In this age of electronics we are bombarded with stimuli throughout our waking hours. While our mind is being stimulated with sound bites, our body is sedentary. Whether good or bad, the mind has to constantly deal with this stimuli. After some time the mind begins to crave this stimuli even during quiet moments, which causes us to browse for information just to feed that need, and this in turn becomes a vicious cycle. Even though the mind is stimulated, our time is largely spent being sedentary. A good cardio workout energizes the body, but the mind might still need something more to quiet down.
Yoga is known to relax the body and calm the mind. One type of yoga that specifically aids with quieting down of the mind is “Yin Yoga”. Yin Yoga is based on the Taoist concept of yin and yang, where opposites naturally exist in nature and in our body, as in -light and darkness, male and female etc. Yin is associated to water, earth, moon, femininity and night. Yang is associated with fire, sun, masculinity and daytime. Yin is the stable and unmoving while yang is dynamic and constantly changing. Translating that to the parts of the body, yin corresponds to the connective tissue (fascia, ligaments), and yang to the pliable muscles.
Yin Yoga is not a new practice but has his roots in ancient yoga practice. This yoga style was introduced in the West in the late 1970’s by Paulie Zink, a martial arts champion and Taoist Yoga teacher. He created ‘Yin and Yang’ yoga classes, combining asanas and disciplines from Hatha Yoga, Taoist Yoga and other disciplines he developed himself.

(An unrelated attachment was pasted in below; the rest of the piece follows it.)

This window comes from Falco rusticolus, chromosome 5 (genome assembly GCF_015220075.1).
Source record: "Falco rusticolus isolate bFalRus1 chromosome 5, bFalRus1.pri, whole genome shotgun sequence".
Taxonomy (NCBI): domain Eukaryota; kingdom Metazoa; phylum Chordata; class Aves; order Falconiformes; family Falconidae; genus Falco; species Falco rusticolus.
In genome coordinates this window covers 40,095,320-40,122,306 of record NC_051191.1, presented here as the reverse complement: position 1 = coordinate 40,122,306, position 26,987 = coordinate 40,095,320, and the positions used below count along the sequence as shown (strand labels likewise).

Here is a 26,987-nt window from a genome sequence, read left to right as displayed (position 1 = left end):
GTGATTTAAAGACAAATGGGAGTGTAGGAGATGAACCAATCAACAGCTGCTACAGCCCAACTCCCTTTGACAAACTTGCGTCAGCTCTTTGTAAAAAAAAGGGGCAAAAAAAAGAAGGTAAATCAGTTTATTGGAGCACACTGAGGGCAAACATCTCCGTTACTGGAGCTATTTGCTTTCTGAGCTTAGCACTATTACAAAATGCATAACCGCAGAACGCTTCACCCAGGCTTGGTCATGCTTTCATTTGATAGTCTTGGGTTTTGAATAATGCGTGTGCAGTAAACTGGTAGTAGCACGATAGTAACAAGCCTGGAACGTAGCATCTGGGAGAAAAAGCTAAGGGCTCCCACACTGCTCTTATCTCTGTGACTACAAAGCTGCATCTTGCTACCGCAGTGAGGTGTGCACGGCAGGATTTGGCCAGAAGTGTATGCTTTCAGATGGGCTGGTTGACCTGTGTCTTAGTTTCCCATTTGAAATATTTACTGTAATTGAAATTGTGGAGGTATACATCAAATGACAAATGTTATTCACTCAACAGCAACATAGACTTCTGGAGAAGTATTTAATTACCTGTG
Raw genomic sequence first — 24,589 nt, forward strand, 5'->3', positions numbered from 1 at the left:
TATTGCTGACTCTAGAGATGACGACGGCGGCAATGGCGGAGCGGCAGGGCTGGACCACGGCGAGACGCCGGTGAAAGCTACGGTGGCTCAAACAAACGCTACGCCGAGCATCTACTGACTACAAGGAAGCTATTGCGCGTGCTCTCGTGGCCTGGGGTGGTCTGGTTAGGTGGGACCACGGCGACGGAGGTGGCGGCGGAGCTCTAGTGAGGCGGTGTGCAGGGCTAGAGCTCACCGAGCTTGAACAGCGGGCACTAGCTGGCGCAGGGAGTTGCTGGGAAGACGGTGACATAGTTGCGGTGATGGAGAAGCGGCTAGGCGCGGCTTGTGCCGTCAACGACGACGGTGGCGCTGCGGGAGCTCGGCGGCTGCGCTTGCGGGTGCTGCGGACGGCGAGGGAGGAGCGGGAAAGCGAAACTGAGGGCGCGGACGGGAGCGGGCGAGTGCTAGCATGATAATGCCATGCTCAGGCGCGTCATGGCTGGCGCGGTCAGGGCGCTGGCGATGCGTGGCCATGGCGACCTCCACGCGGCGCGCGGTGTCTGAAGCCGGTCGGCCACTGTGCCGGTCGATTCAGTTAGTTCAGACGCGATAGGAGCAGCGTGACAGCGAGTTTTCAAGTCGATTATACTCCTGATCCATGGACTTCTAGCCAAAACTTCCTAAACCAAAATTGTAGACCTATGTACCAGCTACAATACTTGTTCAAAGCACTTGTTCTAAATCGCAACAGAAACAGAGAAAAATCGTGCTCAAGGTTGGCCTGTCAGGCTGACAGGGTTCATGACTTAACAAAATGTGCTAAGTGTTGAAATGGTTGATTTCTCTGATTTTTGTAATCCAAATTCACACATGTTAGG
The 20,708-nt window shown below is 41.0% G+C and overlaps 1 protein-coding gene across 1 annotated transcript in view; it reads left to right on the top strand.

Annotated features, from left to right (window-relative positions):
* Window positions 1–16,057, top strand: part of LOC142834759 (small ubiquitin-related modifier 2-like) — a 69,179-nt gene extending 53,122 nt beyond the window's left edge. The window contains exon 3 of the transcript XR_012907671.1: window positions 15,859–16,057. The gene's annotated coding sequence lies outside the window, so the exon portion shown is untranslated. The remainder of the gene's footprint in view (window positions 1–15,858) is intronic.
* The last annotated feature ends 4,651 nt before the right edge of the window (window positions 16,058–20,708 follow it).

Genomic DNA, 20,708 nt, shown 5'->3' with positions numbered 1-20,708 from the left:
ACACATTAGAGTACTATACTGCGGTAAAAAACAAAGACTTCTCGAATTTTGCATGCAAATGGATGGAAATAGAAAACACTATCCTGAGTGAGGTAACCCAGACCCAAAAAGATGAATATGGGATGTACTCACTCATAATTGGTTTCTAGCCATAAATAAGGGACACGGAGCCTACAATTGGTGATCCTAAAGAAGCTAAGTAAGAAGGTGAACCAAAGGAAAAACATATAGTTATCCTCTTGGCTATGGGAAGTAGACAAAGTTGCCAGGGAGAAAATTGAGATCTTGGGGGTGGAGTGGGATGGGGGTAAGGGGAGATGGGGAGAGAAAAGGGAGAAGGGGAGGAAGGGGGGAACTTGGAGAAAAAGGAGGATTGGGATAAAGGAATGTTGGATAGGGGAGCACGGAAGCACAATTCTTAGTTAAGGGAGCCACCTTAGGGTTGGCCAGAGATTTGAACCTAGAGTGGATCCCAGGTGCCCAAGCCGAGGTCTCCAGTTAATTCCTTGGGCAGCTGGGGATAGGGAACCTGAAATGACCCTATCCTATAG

Hatha Yoga is a combination of Yin and Yang and its main purpose is learning to control the mind by controlling the body. Yin Yoga however only tries to relax and cool down and does not include Yang. The purpose is to relax completely into the pose by holding it for long periods of time ranging from 3 to 5 minutes or longer. Holding the pose for a longer time stretches the deeper body tissues such as the tendons, fascia, ligaments and other connective tissues. This increases overall flexibility and improve circulation in the joints and other tissues.
Yin yoga uses specific asana sequences to stimulate particular energy channels or nadis. The focus of the practice is inwards and meditative. While the poses are being held the teacher can also choose to guide the students into an even deeper meditative state by giving ‘Dharma talks’ or monologues about the body, the poses, the nadis, or share stories of their own experience.
Holding a pose for a long period of time also creates the space for emotions (anxiety, sadness, anger, happiness) to surface. A yin yoga teacher encourages the students to allow those feelings to surface, but not to identify with them. It costs a lot of energy for the body and mind to store these pent up emotions. As the mind get cleaned and purified the corresponding blockages in the body are also released. Essentially these poses become a catalyst for the release of suppressed emotions, and the practitioner begins to experience a sense of freedom.
Some of the benefits of Yin yoga are:
- Alleviates stress.
- Relaxes the body.
- Calms the mind.
- Stretches and activates the joints and ligaments.
- Improves stamina.
- Better lubrication and protection of joints.
- Enhances one’s ability to sit for meditation.
- Enhances the yang practices.
Watch this video to learn more about Yin Yoga practice.
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